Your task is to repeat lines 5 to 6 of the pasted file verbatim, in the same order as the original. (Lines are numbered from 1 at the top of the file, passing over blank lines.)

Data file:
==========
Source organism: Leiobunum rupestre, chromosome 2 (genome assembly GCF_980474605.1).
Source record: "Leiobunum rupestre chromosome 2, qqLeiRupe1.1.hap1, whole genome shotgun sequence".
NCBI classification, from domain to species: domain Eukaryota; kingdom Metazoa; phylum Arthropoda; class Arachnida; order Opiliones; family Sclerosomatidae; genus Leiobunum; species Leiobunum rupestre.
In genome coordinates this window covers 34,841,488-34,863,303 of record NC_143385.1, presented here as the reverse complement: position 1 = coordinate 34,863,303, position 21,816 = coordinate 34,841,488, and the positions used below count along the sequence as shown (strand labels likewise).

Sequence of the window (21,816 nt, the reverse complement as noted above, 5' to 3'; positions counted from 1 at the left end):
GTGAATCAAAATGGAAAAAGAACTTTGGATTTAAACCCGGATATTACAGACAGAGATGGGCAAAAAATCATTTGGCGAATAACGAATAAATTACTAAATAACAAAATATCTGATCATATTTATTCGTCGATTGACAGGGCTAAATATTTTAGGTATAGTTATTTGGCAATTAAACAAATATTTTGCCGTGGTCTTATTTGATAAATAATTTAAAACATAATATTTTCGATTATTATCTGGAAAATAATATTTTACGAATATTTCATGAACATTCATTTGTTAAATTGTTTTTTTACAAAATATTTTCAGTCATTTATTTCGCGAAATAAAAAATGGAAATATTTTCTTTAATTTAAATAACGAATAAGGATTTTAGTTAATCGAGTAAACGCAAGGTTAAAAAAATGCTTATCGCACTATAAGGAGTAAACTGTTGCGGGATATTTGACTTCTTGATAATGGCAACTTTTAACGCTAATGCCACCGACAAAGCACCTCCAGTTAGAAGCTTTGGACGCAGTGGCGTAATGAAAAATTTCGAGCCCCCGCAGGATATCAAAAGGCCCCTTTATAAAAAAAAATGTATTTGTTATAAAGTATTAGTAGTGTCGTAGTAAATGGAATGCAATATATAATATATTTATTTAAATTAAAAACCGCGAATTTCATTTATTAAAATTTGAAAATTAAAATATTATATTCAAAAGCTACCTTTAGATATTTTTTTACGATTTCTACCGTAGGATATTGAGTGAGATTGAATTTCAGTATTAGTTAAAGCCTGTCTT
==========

Sequence of the window (21,816 nt, the reverse complement as noted above, 5' to 3'; positions counted from 1 at the left end):
GTGAATCAAAATGGAAAAAGAACTTTGGATTTAAACCCGGATATTACAGACAGAGATGGGCAAAAAATCATTTGGCGAATAACGAATAAATTACTAAATAACAAAATATCTGATCATATTTATTCGTCGATTGACAGGGCTAAATATTTTAGGTATAGTTATTTGGCAATTAAACAAATATTTTGCCGTGGTCTTATTTGATAAATAATTTAAAACATAATATTTTCGATTATTATCTGGAAAATAATATTTTACGAATATTTCATGAACATTCATTTGTTAAATTGTTTTTTTACAAAATATTTTCAGTCATTTATTTCGCGAAATAAAAAATGGAAATATTTTCTTTAATTTAAATAACGAATAAGGATTTTAGTTAATCGAGTAAACGCAAGGTTAAAAAAATGCTTATCGCACTATAAGGAGTAAACTGTTGCGGGATATTTGACTTCTTGATAATGGCAACTTTTAACGCTAATGCCACCGACAAAGCACCTCCAGTTAGAAGCTTTGGACGCAGTGGCGTAATGAAAAATTTCGAGCCCCCGCAGGATATCAAAAGGCCCCTTTATAAAAAAAAATGTATTTGTTATAAAGTATTAGTAGTGTCGTAGTAAATGGAATGCAATATATAATATATTTATTTAAATTAAAAACCGCGAATTTCATTTATTAAAATTTGAAAATTAAAATATTATATTCAAAAGCTACCTTTAGATATTTTTTTACGATTTCTACCGTAGGATATTGAGTGAGATTGAATTTCAGTATTAGTTAAAGCCTGTCTT